Frummer, go get something disposable (diaper, pad, paper towel) and a soft t-shirt. Rub each of them against your face in turn. Now tell me, which would you rather have pressed against the most sensitive, irritable part of your skin? I go so far as to blow my nose on pieces of old t-shirts, and when I have the worst cold, my nose rarely hurts.

Dr. Bean, you're a doctor! You're supposed to be cool with all this biology stuff!

Posted by: Kiwi the Geek | Jan 17, 2006 9:37:04 PM

Oh c'mon, man, get a grip. Chill out.

On the other hand, why for the love of Adam don't women understand the depth of the male stay-away-from-my-no-no-place reaction? I was at a bris a few weeks ago, and my friend whose son it was was a complete wreck. He literally cried more than the baby. And while all the men around understood what he was going through, all the women were just telling him to calm down and didn't understand the instinctual protection mechanism at work.

Posted by: Steg (dos iz nit der šteg) | Jan 17, 2006 10:00:43 PM

Efrex... Thank G-d my wife doesn't send me shopping down that aisle! I was right there in the delivery room for all of our kid's births (and even managed to be a passable coach), but I stayed away from the business end of the bed.

Frummer... I would go along with that. I'm not saying it should be taboo, I'm just saying that there is a time and place for everything. OK, maybe I'm a hypocrite. :-)

Essie... I think you've hit the nail on the head. TMI is what we're dealing with here. I'm secretely delighted that my daughter is becoming a woman, but I don't need to hear the play-by-play.

Ezzie... Don't thank me, I'm a giver. :-)

Talmida... I'm not 'awash' just yet... more like putting my toe in the water. But I can hear the waves crashing. As to the whole 'strap issue' you described... that won't be a problem because the nun habit I have picked out for Ariella doesn't reveal much. Hey, I decided against the Burka... I'm not a complete Neanderthal! :-)

Rahel... OK, cute story... up until the point where I ran screaming from my computer shouting lalalalalalalala with my hands over my eyes! Nice... I appreciate that. :-)

Jack... I'm convinced that having daughters is G-d's revenge on men for the way we looked at everyone else's daughters. Now where is that nun habit...?

Westbankmama... Bathroom humor can be an inclusive thing (provided everyone present is a willing participant). There is no way you can tell me that us XY folks are ever going to feel included in a conversation about menstruation or bras.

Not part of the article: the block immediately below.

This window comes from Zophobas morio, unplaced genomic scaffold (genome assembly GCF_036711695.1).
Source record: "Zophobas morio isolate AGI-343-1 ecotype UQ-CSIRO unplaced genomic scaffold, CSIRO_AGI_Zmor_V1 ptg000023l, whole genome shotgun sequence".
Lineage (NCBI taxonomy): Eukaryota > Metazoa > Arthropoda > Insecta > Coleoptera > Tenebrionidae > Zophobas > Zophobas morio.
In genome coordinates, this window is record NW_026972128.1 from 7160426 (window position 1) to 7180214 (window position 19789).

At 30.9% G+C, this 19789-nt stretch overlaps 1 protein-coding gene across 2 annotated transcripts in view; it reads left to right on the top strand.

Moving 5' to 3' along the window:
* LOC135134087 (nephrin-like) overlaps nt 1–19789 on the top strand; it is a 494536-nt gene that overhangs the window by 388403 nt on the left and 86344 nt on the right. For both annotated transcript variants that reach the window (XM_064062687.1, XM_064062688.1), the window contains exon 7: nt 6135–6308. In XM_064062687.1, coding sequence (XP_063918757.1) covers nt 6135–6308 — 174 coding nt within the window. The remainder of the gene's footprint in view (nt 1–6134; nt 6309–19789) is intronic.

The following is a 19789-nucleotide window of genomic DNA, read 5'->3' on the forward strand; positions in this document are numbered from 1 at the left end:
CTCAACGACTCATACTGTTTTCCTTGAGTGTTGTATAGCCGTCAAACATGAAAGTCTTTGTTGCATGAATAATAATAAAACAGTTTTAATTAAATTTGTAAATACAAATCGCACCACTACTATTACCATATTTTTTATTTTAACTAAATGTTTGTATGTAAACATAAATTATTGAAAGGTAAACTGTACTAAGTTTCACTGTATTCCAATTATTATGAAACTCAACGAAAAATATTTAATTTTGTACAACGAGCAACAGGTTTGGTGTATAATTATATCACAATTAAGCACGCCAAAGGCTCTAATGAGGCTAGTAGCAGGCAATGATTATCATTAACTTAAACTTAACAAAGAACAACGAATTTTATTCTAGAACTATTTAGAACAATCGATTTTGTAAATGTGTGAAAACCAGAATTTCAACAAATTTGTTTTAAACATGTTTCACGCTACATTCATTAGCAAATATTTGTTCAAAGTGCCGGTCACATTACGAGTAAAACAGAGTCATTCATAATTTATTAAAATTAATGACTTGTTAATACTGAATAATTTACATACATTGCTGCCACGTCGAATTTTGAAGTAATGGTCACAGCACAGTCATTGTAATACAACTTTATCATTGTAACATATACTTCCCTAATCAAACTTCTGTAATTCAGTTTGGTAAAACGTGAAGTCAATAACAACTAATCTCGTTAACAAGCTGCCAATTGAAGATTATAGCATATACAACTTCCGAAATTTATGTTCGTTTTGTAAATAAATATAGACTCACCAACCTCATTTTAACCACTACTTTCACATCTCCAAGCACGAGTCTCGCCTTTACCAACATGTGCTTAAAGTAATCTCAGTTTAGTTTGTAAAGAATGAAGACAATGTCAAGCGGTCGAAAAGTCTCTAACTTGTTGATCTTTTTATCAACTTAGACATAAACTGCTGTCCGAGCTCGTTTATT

Scott... Yup... absolutely!

mademoiselle a. ... In my defense, I don't think Ariella and Zahava have any idea how much their conversations throw me for a loop (well, after reading this Zahava will). The problem is clearly mine and I'm really trying to be a good sport.

Regina Clare Jane... At the end of all this hand wringing is the fact that I really know how silly I'm being about this. If I couldn't laugh at myself a bit I would never have written this. I'm just glad there are a couple of people laughing along with me so it doesn't sound so creepy. :-)

Kiwi the Geek... OK, so you have an inkling of how I feel about some things being more 'private' than others. It's not that men are prudes about bodily functions and biology. Heck, we will gladly write our name in the snow with pee in front of our buddies and make the crudest of jokes about the body. But there are limits... you won't find too many guys talking with their buds about rectal itch or constipation. I'm just saying... TMI.

Steg... Men are from Mars and women are just insane. Think about it; girls grow up revealing the most intimate secrets to their friends. They then turn around and are insanely cruel to these same friends, using all those secrets as the worst sort of weapon against one another at the slightest provocation. I liked being a boy... we didn't tell each other squat and only hit each other once in a while. I have to tell you that the occasional bloody lip was nothing compared to the emotional havoc young girls wreak on each other.

Posted by: treppenwitz | Jan 17, 2006 10:24:19 PM

Um... I don't know what to add to all this, except I would never discuss this sort of information in front of men. I'm totally open to discuss it with my mother and very close women, but other than private matters stay private! LOL, but it's hilarious to hear the guys' take on these things!

Posted by: Irina | Jan 17, 2006 10:49:18 PM

Ever been in the room with two or more women, and one or more of said women have recently given birth? They will have no qualms discussing every gory detail. Run.

Posted by: ralphie | Jan 17, 2006 10:54:01 PM

Then maybe I'd better warn you, David -- soon I'm going to be putting up a post explaining why I have certain items on my sidebar under the heading "For Women Only."

But don't be scared: it won't be TMI or anything gross. It'll just be about how women can be kinder to their bodies, their wallets and the environment all at the same time.

Posted by: Rahel | Jan 17, 2006 11:07:11 PM

Jack... I'm convinced that having daughters is G-d's revenge on men for the way we looked at everyone else's daughters.

I am with you on this one. I have already begun plotting how to scare the boys away. Her big brother is undergoing intensive training as a personal bodyguard.

Posted by: Jack | Jan 17, 2006 11:23:52 PM

Ummm.... honey?!

When I started to tell you (at the dinner table) that I'd managed to find some (training) bras for Ari, and you put your hands over your ears, screwed your eyes shut tight, and started intoning Lalalalalalalalal I can't hear you I got the picture THEN and didn't really need today's post to understand your feelings on the subject!

Oh! And if you think that your daughter wouldn't be mortified by the contents of this post THEN YOU REALLY NEED TO LEARN JUST A TOUCH MORE ABOUT WHAT MAKES PREADOLESCENT GIRLS TICK!

It is one thing to talk amongst those you love and who love you.
It is quite another to have this discussion at full volume in a fishbowl.

I'm just saying....

Posted by: zahava | Jan 17, 2006 11:37:01 PM